Ruether rejoined the Reds in 1919 and had his first big year in the majors, going 19-6, 1.82 ERA and a .760 winning percentage that led the National League. More important, Ruethers 19 wins helped the Reds reach the World Series.
Cincinnati manager Pat Moran selected Ruether to pitch Game 1 because Ruether was a better hitter than Slim Sallee, a 21-game winner. Moran chose wisely.
Ruether threw a complete game in defeating Eddie Cicotte, one of the Eight Men Out ringleaders, 9-1, while adding two triples, a single, a walk and three RBIs.
Even today this is true: Only Cy Young, Babe Ruth, and Ruether have pitched and tripled in a World Series game, and Ruether is the only one with two triples.
After Ruether won 16 games for the Reds in 1920, Cincinnati traded him (Dec. 15, 1920, for Rube Marquard) to Brooklyn, where he pitched some of his most memorable games.
To cite two: April 16, 1922, Ruether threw a complete-game, 10-2 win over the Phillies and contributed four hits. Ruether tossed another complete game with four base hits against the Boston Braves Sept. 4, 1924.
Ruether spent four years in Brooklyn, posting a best mark of 21-12 in 1922, and then went to the Washington Senators in a sale Sept. 17, 1924, after falling out of favor with Robins owner Charles Ebbets.
(Ruether featured a notable fastball early in his career, but between (1922-27) he won more games using smarts than stuff. Stomach trouble, which played havoc with his digestion, often rendered him pale and wan. Washington traded Ruether to the Yankees in 1926 because it was feared ill health would end his career, but an operation remedied Ruethers stomach trouble.)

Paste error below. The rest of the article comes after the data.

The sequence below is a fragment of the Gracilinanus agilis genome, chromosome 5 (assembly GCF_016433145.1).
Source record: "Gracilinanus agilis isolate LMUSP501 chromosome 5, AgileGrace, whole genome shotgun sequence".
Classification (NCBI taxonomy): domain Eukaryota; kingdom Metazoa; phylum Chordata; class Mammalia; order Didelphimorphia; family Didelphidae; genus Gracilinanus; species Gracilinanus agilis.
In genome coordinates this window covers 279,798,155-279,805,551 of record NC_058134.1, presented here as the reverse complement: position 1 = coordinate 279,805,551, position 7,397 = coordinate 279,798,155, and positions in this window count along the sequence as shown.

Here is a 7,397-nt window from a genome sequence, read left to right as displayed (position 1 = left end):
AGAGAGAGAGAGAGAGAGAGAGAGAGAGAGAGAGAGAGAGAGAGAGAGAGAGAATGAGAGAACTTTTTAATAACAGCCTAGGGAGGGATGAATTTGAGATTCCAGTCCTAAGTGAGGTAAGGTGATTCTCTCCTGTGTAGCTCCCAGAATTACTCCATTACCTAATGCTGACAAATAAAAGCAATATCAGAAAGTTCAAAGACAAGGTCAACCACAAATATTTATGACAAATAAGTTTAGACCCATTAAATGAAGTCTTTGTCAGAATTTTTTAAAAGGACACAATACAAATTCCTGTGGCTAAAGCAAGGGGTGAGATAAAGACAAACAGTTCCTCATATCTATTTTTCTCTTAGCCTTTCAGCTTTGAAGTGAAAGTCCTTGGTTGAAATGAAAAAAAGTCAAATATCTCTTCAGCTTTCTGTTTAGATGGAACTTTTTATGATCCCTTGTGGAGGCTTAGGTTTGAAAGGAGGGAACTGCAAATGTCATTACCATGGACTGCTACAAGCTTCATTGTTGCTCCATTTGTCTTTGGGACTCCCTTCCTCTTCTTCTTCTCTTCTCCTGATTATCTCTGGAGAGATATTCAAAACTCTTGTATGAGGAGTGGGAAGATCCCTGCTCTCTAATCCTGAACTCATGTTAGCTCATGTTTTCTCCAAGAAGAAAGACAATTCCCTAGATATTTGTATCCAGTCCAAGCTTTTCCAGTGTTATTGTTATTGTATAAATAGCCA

Ruether went 2-6 in 1926 and pitched Game 3 of that year’s World Series (lost 4-0). A year later, when he roomed with Ruth, the Yankees agreed to pay Ruether a $2,500 bonus if he won 15 games.
By Sept. 1, Ruether had 13 victories. The New York brass ordered manager Miller Huggins not to use Ruether in any more games to save on the bonus, the only reason Ruether did not appear in the 1927 World Series.
Stiffed by the Yankees, Ruether quit major league baseball and returned to the Pacific Coast League.
Ruether departed the majors with 137 wins and 95 losses, a .591 winning percentage, holding the National League record for most innings pitched in a season-opening game (14 in 1923), and with a well-deserved reputation of being tough on great hitters: Lou Gehrig (2-for-14, .143 BA), Eddie Collins (2-for-11, .182), Tris Speaker (2-for-9, .222), and Babe Ruth (3-for-13, .231).
When Ruether arrived on the West Coast, he joined the PCL’s equivalent of the 1927 Yankees, the 1928 San Francisco Seals, managed by the same Nick Williams who had turned around Ruethers career in Spokane in 1916.